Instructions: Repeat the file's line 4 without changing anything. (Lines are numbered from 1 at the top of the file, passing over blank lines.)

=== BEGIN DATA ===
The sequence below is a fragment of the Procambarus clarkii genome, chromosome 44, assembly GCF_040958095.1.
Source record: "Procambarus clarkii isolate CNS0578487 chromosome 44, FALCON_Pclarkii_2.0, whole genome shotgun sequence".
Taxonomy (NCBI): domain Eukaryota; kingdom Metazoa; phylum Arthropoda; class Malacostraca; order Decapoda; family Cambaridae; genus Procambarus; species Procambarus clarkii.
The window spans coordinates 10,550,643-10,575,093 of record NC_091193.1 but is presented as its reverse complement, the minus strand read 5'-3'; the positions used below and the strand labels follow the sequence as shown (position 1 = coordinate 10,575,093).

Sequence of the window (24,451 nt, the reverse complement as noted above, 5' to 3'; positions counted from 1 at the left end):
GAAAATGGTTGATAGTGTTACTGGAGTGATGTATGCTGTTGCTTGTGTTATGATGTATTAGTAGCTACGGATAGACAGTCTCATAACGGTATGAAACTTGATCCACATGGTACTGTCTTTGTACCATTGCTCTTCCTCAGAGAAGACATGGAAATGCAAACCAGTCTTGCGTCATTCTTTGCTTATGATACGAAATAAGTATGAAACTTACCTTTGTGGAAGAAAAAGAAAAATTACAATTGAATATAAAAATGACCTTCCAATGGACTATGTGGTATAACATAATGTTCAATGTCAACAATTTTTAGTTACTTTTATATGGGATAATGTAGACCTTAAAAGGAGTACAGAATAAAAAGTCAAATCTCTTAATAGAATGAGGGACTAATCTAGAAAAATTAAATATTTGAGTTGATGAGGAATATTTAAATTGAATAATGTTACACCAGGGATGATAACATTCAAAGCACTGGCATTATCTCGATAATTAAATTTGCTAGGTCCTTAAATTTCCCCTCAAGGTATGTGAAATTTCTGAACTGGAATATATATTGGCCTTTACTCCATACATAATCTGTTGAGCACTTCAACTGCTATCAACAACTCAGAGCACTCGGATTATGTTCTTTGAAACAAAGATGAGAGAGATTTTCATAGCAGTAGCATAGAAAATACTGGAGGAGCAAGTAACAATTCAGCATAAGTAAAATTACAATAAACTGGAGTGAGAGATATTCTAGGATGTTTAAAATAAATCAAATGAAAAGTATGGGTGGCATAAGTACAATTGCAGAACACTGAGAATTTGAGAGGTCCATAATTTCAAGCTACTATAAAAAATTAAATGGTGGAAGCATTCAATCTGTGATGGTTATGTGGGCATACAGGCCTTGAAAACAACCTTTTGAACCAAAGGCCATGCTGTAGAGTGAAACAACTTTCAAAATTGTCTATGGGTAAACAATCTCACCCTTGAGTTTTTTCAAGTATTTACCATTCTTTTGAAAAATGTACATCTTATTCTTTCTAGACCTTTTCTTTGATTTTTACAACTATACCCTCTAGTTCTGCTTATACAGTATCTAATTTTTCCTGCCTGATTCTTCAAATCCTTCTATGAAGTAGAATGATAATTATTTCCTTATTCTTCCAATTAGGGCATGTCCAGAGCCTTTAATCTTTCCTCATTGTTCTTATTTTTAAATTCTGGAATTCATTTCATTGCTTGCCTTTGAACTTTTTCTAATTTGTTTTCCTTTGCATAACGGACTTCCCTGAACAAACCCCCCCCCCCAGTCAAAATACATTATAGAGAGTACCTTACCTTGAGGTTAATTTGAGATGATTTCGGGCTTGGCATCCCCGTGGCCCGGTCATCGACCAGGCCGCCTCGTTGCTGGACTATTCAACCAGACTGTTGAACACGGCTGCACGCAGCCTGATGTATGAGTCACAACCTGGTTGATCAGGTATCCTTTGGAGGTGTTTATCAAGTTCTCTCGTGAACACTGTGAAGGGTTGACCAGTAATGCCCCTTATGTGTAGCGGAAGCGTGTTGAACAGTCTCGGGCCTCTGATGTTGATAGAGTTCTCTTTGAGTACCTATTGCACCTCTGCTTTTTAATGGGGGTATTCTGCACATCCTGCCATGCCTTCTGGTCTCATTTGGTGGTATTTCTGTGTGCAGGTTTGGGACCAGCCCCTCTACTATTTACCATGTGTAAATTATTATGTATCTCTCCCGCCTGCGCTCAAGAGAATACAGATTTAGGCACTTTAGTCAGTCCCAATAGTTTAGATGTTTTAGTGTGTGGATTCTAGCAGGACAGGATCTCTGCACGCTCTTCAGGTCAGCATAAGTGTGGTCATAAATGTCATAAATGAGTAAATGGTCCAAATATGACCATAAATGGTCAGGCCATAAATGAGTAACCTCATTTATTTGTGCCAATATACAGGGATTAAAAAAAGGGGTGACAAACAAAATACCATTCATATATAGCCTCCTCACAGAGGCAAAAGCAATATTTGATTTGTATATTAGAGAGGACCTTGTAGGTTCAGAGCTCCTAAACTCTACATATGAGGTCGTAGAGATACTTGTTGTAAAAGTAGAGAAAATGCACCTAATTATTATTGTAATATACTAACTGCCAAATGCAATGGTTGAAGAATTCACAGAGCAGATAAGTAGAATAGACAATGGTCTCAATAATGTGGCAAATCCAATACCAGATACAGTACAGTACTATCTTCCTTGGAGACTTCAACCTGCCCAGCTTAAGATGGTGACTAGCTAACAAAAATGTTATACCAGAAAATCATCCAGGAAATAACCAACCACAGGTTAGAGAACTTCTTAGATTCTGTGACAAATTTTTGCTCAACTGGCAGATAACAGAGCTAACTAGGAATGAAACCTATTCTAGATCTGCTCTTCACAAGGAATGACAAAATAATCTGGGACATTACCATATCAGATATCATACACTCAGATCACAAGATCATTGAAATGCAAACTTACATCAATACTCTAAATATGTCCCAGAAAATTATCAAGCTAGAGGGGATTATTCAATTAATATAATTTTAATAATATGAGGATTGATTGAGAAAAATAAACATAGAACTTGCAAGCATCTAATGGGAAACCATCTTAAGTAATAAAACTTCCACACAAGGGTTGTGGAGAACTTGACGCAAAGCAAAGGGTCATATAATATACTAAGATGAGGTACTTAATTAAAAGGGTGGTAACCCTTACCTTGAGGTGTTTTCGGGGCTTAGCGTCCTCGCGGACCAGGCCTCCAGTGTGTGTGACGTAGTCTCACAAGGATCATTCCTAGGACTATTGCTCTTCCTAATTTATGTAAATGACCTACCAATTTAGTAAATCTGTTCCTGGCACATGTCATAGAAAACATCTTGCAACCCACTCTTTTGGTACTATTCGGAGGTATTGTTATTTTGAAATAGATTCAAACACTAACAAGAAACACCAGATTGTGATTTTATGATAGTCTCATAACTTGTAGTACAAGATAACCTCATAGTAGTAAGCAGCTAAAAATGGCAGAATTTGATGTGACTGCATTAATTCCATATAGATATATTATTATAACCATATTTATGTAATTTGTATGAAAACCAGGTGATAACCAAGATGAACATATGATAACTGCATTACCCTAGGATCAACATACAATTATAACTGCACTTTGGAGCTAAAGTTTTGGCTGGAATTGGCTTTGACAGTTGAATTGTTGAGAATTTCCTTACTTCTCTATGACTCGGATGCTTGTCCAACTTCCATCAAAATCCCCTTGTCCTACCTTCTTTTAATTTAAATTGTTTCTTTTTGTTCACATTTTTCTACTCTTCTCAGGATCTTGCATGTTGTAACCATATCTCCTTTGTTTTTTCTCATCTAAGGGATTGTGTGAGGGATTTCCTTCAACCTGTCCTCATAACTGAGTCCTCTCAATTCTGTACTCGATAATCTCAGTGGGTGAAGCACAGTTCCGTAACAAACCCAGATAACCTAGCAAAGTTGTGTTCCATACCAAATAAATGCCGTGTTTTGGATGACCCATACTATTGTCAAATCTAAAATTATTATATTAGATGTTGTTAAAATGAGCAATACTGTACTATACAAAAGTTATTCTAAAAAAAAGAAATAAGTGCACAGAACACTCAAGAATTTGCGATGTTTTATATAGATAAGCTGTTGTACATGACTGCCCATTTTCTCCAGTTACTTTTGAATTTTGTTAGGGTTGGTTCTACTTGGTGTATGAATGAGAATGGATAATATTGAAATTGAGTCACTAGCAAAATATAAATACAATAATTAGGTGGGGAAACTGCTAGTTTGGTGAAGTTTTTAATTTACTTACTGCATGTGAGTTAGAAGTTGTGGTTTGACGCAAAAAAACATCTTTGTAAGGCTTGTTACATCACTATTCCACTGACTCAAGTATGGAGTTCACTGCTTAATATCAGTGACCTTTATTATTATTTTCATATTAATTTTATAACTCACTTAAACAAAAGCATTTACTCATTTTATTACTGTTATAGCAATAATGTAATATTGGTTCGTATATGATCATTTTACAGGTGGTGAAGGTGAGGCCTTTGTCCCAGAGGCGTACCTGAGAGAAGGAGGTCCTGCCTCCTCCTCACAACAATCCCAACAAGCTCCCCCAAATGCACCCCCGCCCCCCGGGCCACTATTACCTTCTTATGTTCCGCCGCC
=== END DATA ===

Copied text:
The window spans coordinates 10,550,643-10,575,093 of record NC_091193.1 but is presented as its reverse complement, the minus strand read 5'-3'; the positions used below and the strand labels follow the sequence as shown (position 1 = coordinate 10,575,093).